Is staying in the new going out?
More Brits shunning New Year’s Eve boozing for ‘me time’ in their home
Research reveals a rising number of Brits are turning their backs on nights out on the town in favour of more time in bed
● Social media analysis reveals a growing appetite for staying in on New Year’s Eve
● The days of bedrooms being used merely for sleep are over, with beds increasingly becoming the new home ‘social hub’
● Spike in online ‘bed’ posts around New Year’s Eve suggests many parties may be held in the bedroom instead
An increasing number of Brits are opting to spend New Year’s Eve in a surprising new location – the bedroom – rather than heading for the traditional pubs and clubs, according to analysis of social media conversations conducted by the UK’s leading bed manufacturer, Silentnight.
With New Year’s Eve commonly known as a time for celebrations and seeing in the new year drinking and partying with friends and family, many of us frequent our nearest city or town centre until the early hours.
However, sharp spikes in social media posts talking about staying in bed for New Year’s Eve both in 2017 and 2018, would suggest that time on these traditions may be up, with another spike expected this New Year.
The research of 115,000 social media posts from a range of online platforms, including Twitter, Facebook, Instagram and Mumsnet, found the traditional concept of a bed as merely a place to sleep is now being challenged by social media users, who regularly post about using their beds for a wider variety of lifestyle activities, such as watching TV (36 per cent), snacking (23 per cent), or reading a book (13 per cent).
Developments in technology, including the rise of home delivery services such as Deliveroo and UberEats, are also changing the way in which people spend their time in the bedroom. The study found that beds and bedrooms are increasingly becoming social ‘lifestyle hubs’, where people can enjoy a range of activities, all while remaining connected to friends online.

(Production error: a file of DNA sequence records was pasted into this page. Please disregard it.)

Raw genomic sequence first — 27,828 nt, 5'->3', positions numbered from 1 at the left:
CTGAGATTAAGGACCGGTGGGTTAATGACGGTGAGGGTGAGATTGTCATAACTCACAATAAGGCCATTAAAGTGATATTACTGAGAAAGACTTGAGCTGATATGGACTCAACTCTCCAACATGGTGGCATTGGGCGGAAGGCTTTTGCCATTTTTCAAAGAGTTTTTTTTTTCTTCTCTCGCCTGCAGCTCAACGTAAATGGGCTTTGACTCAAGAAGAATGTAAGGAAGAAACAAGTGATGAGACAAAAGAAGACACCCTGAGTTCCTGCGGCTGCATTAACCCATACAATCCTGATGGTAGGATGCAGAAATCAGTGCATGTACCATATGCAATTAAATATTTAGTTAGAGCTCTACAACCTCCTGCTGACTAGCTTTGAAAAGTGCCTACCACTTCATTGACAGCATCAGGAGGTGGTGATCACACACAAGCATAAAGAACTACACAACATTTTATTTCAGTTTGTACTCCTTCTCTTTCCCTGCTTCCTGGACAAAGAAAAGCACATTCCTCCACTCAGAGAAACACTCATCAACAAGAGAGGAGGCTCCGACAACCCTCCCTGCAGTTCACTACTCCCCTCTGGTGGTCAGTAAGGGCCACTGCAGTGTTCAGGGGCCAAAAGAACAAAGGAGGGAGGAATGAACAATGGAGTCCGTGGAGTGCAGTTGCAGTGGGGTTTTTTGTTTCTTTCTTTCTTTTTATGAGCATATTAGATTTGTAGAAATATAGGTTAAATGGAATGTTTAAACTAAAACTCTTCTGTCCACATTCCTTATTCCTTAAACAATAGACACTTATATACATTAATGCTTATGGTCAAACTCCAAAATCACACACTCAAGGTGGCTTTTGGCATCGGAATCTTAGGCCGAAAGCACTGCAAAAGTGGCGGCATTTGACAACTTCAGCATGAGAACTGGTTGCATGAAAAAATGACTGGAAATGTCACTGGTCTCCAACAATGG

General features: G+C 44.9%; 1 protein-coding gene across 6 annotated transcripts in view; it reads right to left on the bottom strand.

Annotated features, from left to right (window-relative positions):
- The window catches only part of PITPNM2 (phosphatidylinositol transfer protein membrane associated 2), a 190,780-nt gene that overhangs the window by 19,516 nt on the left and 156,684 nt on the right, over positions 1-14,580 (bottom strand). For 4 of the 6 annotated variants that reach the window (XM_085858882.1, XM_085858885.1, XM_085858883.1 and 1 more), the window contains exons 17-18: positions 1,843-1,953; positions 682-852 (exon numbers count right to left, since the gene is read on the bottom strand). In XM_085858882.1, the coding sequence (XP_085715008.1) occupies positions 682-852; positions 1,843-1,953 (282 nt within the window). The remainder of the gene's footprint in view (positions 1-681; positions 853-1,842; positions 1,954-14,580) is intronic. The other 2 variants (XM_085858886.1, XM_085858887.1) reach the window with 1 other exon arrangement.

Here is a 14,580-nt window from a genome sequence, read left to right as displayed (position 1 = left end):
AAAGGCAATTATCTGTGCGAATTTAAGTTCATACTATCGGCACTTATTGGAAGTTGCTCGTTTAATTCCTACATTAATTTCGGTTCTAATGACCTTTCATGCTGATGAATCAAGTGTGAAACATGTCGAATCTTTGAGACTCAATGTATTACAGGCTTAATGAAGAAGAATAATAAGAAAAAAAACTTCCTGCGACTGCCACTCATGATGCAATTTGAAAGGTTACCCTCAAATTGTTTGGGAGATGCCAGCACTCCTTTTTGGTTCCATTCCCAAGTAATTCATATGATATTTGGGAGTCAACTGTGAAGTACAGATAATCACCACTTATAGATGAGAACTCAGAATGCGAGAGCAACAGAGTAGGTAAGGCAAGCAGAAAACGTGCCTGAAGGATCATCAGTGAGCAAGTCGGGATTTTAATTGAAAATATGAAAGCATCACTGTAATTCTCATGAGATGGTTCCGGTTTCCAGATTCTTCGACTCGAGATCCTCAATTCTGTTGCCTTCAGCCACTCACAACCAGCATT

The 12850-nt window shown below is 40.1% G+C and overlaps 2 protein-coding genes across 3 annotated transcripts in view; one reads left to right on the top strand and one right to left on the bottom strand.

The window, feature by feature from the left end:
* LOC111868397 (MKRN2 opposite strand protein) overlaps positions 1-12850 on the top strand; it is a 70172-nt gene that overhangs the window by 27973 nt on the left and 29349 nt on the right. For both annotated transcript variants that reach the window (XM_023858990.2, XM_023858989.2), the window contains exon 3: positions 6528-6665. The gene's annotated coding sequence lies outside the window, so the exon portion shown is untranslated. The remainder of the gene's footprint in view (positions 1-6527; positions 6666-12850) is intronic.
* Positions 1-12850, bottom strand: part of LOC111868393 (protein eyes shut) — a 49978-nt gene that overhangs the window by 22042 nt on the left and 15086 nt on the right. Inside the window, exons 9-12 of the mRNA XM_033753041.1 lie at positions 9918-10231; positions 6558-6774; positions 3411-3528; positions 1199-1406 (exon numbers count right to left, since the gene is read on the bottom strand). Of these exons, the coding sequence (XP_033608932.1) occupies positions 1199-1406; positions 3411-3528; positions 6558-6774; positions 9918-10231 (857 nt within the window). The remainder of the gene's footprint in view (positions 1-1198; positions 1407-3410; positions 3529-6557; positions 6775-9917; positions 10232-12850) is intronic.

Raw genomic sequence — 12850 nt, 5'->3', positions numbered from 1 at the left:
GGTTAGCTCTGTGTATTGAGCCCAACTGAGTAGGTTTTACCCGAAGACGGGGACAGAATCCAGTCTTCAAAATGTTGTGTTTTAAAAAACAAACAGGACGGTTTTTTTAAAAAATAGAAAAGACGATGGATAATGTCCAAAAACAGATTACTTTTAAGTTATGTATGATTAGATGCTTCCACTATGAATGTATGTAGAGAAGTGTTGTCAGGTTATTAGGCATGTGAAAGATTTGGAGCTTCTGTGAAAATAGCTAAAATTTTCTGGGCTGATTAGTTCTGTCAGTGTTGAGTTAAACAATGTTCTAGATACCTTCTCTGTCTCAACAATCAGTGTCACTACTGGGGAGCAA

Online sentiment surrounding the posts in the research suggests that Brits seek feelings of both safety and reward from staying in bed on New Year’s Eve, with a sharp rise in posts involving beds seen around this time.
Sixty per cent of social posts were made by women, aged between 23 and 35 – a demographic which is often labelled ‘sober curious’ – and with a total of 28 per cent of social authors based either in London or the wider south-east region, this suggests the streets of the capital may be a little quieter than usual this New Year.
The benefits of staying in on NYE
Silentnight’s sleep expert, Dr Nerina Ramlakhan, is an advocate of spending time unwinding in the bedroom, and believes that despite the temptation, we shouldn’t neglect our sleeping pattern over the New Year period. This year, in particular, she is urging Brits not to feel pressured into constantly saying ‘yes’ to attending every social event in the calendar.
She said: “We all know that the New Year period, and December as a whole, can be a hectic time for parties, but I think it’s important to try and avoid overbooking and over-committing yourself. Ask yourself ‘do I really want or have to go to this event?’
“Constantly telling yourself ‘I must do this’ and ‘I should do that’ is draining – remember that you can’t possibly do everything. Sometimes, simply staying in bed and relaxing is what our body needs.”
With 45 per cent of posts displaying positive emotions such as joy, excitement or delight through their accompanied use of emojis, those who stay in bed for New Year’s Eve also seek a sense of pride and achievement in choosing not to go out – where party-goers often end up drinking and spending more than they can handle, coupled with excruciatingly long waits for taxis in the freezing cold.
Outside of London, other areas of the country where New Year’s celebrations are likely to happen in the bedroom are in the North West, with 14 per cent of the post share, and the Midlands, with a combined 13 per cent from the East and West regions.
The top 5 things people do in bed other than sleeping
Silentnight’s study also revealed the top five bed activities people frequently post about on social media, other than sleeping:
1. Watching TV and films
2. Eating snacks
3. Colds and flu
5. New Year’s celebrations
For more expert sleep insight and tips, visit: https://www.silentnight.co.uk/sleep-matters/sleep_views/